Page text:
House of Theseus

Paphos, Cyprus

House of Theseus is a Roman villa built in the second half of the 2nd century AD over the ruins of earlier houses of the Hellenistic and early Roman periods. It was in use until the 7th century AD. The villa's large size, it consisted of more than 100 rooms, suggests that the building was the residence of the governor of Cyprus.

Many of the rooms and three of the four porticos around the central court are covered with mosaic floors with geometric motifs. Three rooms in the south wing of the building are embellished with mosaic floors with human representations, all belonging to different phases. The oldest one is the mosaic representing Theseus and the Minotaur, dating to the very end of the 3rd or beginning of the 4th century A.D. with obvious later restorations, probably made after the earthquakes of the middle of the 4th century. At the end of the 4th century A.D. a new mosaic depicting Poseidon and Amphitrite was added to a room, which probably served as a bedroom. Finally, at the beginning of the 5th century, a mosaic floor was laid in the reception room, of which only a part is preserved today and depicts Achilles´ first bath.



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Founded: c. 170 AD
Category: Prehistoric and archaeological sites in Cyprus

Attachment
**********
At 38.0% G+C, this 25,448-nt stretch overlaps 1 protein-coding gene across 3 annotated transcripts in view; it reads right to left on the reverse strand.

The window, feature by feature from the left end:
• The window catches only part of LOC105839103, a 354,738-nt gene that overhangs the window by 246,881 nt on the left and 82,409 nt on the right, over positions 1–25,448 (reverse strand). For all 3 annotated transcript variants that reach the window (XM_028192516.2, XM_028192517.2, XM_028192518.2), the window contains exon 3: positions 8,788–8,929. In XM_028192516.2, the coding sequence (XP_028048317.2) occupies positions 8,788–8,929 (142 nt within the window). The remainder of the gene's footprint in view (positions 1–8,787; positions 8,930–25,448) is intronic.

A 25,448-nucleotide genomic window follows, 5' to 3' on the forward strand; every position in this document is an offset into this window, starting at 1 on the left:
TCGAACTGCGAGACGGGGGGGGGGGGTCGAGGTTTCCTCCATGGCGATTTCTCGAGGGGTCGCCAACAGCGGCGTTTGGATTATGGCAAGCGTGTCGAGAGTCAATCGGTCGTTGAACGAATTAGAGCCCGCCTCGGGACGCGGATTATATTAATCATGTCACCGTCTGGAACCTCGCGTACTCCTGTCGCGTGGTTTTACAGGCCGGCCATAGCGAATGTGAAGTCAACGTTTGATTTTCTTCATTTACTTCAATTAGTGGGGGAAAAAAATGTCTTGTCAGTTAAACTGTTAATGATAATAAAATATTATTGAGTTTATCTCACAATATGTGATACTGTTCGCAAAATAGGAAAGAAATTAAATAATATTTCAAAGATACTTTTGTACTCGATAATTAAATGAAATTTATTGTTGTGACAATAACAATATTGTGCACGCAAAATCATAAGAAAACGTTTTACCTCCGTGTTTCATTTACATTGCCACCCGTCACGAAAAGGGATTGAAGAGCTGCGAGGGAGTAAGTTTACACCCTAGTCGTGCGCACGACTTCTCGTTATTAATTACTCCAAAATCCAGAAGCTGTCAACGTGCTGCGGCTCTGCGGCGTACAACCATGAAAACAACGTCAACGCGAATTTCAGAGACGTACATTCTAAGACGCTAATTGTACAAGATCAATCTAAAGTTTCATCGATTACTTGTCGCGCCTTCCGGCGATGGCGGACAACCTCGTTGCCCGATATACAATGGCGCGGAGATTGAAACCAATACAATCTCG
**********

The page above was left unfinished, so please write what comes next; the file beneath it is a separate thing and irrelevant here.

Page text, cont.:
4.6/5 (based on Google user reviews)

User Reviews

Sonya Kass (2 months ago)
Loved it. Saw so much about Greek and Román mithology. Very happy for have made this trip to Cyprus. A must see if you into archaeology or Mithology.
Marco Wodopia (3 months ago)
The mosaic of Theseus itself is fantastic, the pattern surrounding it representing the labyrinth and thread of Ariadne was an especially interesting detail. The row of collums further back seems to be a good and already poplular spot to take a new instagram picture. When compared to the neighboring House of Aion, the Villa of Theseus fall a bit short, though, as the architecture of the villa is barely explained, and the mosaic could be "presented" in a more suitable way - a sun roof or better placement of the viewing platform would make it easier to see and study it.
Martin Černohorský (4 months ago)
Worth to see but the house of Dionysos is better.
Patrik Černohorský (4 months ago)
Beutiful rocks
David Smith (5 months ago)
Part of the Kato Paphos site. The mosaic is mind-blowing, thinking how long it must have taken to prepare it.
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